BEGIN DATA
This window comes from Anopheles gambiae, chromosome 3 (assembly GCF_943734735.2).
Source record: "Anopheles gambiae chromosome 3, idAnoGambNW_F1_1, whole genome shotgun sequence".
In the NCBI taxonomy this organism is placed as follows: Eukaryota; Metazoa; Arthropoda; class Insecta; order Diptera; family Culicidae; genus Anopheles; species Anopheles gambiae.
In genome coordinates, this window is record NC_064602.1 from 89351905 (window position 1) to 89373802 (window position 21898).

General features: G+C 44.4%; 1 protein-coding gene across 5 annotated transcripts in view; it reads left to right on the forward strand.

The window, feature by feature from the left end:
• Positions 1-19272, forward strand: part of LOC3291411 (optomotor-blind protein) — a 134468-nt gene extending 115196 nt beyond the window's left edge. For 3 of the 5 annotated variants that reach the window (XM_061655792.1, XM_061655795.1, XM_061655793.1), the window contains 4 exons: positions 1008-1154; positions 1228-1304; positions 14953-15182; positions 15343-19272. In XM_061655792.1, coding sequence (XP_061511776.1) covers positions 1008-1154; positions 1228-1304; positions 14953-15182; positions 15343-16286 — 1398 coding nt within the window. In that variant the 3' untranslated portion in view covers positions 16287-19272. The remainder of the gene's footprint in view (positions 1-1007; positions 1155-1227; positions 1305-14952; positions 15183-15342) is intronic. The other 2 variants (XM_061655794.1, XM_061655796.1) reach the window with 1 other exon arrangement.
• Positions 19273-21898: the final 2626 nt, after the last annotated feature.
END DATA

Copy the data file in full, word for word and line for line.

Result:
This window comes from Anopheles gambiae, chromosome 3 (assembly GCF_943734735.2).
Source record: "Anopheles gambiae chromosome 3, idAnoGambNW_F1_1, whole genome shotgun sequence".
In the NCBI taxonomy this organism is placed as follows: Eukaryota; Metazoa; Arthropoda; class Insecta; order Diptera; family Culicidae; genus Anopheles; species Anopheles gambiae.
In genome coordinates, this window is record NC_064602.1 from 89351905 (window position 1) to 89373802 (window position 21898).

General features: G+C 44.4%; 1 protein-coding gene across 5 annotated transcripts in view; it reads left to right on the forward strand.

The window, feature by feature from the left end:
• Positions 1-19272, forward strand: part of LOC3291411 (optomotor-blind protein) — a 134468-nt gene extending 115196 nt beyond the window's left edge. For 3 of the 5 annotated variants that reach the window (XM_061655792.1, XM_061655795.1, XM_061655793.1), the window contains 4 exons: positions 1008-1154; positions 1228-1304; positions 14953-15182; positions 15343-19272. In XM_061655792.1, coding sequence (XP_061511776.1) covers positions 1008-1154; positions 1228-1304; positions 14953-15182; positions 15343-16286 — 1398 coding nt within the window. In that variant the 3' untranslated portion in view covers positions 16287-19272. The remainder of the gene's footprint in view (positions 1-1007; positions 1155-1227; positions 1305-14952; positions 15183-15342) is intronic. The other 2 variants (XM_061655794.1, XM_061655796.1) reach the window with 1 other exon arrangement.
• Positions 19273-21898: the final 2626 nt, after the last annotated feature.